Military children are our nation's children. Living in either military or civilian communities, in urban, suburban, or rural settings, military children experience unique challenges related to military life and culture. These include deployment-related stressors such as parental separation, family reunification, and reintegration. Due to frequent moves, many military children experience disrupted relationships with friends, and must adapt to new schools and cultivate new community resources. Some children also experience the trauma of welcoming home a parent who returns with a combat injury or illness, or of facing a parent's death. Recent research reveals an increase in military child maltreatment and neglect since the start of combat operations and deployments to Afghanistan and Iraq.
Research also indicates that although most military children are healthy and resilient, and may even have positive outcomes as a result of certain deployment stressors, some groups are more at risk. Among those are young children; some boys; children with preexisting health and mental health problems; children whose parents serve in the National Guard, are reserve personnel, or have had multiple deployments; children who do not live close to military communities; children who live in places with limited resources; children in single-parent families with the parent deployed; and children in dual-military parent families with one or both parents deployed.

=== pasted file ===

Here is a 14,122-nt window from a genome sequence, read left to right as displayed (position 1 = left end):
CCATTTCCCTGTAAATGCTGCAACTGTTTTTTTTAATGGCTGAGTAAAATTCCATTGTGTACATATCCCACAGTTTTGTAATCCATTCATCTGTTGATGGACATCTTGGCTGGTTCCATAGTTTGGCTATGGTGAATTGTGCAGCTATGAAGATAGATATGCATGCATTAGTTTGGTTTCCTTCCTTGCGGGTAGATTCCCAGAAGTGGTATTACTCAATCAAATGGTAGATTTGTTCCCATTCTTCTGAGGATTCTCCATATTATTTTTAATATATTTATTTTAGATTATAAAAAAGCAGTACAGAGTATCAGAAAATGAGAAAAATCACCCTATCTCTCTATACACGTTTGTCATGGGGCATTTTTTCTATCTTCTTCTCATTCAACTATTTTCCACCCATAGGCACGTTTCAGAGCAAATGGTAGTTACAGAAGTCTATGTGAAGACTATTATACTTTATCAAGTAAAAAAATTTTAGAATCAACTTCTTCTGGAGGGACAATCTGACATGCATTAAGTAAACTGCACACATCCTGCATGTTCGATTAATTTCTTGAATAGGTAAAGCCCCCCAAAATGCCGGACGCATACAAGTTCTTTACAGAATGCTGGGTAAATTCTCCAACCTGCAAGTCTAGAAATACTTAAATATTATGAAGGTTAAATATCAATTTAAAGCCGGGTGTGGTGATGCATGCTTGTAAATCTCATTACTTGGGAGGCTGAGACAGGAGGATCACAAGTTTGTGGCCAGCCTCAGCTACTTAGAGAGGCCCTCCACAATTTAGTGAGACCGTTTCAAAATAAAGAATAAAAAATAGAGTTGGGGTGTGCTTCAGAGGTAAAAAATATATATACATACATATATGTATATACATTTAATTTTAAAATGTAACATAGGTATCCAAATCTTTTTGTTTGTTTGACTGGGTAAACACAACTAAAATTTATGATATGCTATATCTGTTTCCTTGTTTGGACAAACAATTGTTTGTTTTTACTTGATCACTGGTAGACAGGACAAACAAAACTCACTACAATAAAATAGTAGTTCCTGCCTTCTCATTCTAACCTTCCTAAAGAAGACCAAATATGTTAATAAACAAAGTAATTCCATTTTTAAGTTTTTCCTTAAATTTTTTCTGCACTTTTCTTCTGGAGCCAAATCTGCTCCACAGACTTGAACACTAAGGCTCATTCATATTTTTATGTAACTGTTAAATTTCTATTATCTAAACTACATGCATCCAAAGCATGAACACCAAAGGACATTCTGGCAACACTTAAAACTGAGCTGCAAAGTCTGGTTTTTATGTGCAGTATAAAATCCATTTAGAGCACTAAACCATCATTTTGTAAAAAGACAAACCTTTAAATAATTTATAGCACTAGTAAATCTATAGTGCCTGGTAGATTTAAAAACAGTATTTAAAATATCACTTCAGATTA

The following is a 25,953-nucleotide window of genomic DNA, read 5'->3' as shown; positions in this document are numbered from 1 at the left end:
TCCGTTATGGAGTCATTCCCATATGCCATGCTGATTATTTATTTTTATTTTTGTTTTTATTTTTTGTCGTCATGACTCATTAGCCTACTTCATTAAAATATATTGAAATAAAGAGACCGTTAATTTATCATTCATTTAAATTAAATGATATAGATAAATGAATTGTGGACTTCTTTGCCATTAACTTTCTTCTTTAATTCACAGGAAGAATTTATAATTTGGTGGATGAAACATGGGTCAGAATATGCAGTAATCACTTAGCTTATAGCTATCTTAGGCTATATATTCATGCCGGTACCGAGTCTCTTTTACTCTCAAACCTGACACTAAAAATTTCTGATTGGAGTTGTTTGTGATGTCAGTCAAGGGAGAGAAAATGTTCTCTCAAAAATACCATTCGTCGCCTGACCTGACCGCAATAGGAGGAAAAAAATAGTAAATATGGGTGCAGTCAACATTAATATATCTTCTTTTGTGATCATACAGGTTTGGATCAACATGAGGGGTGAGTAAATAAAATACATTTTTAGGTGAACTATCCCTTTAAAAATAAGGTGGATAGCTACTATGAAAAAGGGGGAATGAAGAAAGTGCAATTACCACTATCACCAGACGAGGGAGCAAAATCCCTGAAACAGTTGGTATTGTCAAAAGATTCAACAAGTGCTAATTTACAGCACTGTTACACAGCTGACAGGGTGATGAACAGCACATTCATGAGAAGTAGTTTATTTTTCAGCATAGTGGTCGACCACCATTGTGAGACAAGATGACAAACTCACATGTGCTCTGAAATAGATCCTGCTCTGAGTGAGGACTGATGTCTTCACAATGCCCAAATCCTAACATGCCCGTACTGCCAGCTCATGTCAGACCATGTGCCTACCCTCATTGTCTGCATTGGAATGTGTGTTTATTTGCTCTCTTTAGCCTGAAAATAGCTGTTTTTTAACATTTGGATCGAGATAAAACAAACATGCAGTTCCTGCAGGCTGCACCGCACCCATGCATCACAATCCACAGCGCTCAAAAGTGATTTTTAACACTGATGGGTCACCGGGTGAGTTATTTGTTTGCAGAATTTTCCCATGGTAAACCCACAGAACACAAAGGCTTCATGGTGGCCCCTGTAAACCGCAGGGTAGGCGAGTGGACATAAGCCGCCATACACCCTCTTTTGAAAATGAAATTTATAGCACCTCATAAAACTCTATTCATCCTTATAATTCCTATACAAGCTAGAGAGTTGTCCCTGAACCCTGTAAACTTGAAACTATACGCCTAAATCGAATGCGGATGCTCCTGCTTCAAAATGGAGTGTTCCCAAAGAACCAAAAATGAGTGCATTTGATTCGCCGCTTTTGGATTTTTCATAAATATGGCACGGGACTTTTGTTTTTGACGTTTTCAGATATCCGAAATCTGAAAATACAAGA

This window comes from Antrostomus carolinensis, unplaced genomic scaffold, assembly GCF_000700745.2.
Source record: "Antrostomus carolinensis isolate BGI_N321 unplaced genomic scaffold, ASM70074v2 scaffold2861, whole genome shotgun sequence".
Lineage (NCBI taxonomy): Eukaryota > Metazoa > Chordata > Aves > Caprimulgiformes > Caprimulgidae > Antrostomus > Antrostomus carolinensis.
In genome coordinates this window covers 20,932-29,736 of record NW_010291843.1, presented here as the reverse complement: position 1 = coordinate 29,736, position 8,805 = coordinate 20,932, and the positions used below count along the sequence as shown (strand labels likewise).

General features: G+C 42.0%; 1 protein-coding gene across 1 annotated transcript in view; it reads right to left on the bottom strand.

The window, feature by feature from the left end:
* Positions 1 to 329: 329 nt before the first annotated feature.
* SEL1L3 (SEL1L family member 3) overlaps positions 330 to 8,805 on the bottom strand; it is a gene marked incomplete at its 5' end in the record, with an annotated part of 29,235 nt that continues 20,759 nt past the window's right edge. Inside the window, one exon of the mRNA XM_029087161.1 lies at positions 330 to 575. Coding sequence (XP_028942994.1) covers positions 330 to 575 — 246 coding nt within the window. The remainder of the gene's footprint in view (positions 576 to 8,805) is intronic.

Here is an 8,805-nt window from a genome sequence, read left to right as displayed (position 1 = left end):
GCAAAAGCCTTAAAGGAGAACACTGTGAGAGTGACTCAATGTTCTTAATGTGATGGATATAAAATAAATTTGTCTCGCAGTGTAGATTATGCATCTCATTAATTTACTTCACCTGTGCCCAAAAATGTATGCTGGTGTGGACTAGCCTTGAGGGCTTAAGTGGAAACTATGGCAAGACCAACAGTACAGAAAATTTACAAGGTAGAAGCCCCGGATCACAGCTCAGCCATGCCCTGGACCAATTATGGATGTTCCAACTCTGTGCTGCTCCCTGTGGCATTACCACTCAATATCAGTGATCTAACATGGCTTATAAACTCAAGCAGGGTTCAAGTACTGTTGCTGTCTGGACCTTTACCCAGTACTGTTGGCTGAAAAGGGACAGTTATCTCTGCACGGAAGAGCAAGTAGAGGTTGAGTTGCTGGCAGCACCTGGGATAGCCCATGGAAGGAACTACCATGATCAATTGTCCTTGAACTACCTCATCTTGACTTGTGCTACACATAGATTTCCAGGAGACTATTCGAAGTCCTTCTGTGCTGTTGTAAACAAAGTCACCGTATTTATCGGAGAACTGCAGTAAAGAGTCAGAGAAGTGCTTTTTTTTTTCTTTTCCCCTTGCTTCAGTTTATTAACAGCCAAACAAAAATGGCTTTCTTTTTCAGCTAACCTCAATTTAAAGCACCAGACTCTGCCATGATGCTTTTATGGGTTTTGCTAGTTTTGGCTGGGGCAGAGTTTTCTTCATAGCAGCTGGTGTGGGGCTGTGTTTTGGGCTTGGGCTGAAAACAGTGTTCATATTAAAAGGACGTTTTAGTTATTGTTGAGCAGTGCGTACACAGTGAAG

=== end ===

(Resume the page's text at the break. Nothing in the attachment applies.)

Equipped with the right tools, military parents can serve as a buffer against the challenges their children face. Professionals in health care, family service, education, recreation, and faith-based services who work with military families can also help reduce the distress that military children experience, and can foster individual and family resilience. In part that means becoming familiar with the particular risks that can compromise a military child's health and development.
Care of our nation's military children helps sustain our fighting force, and helps strengthen the health, security, and safety of our nation's families and communities. Gathered here are resources about military families for caregivers, service providers, and children.
More resources and information from the National Child Traumatic Stress Network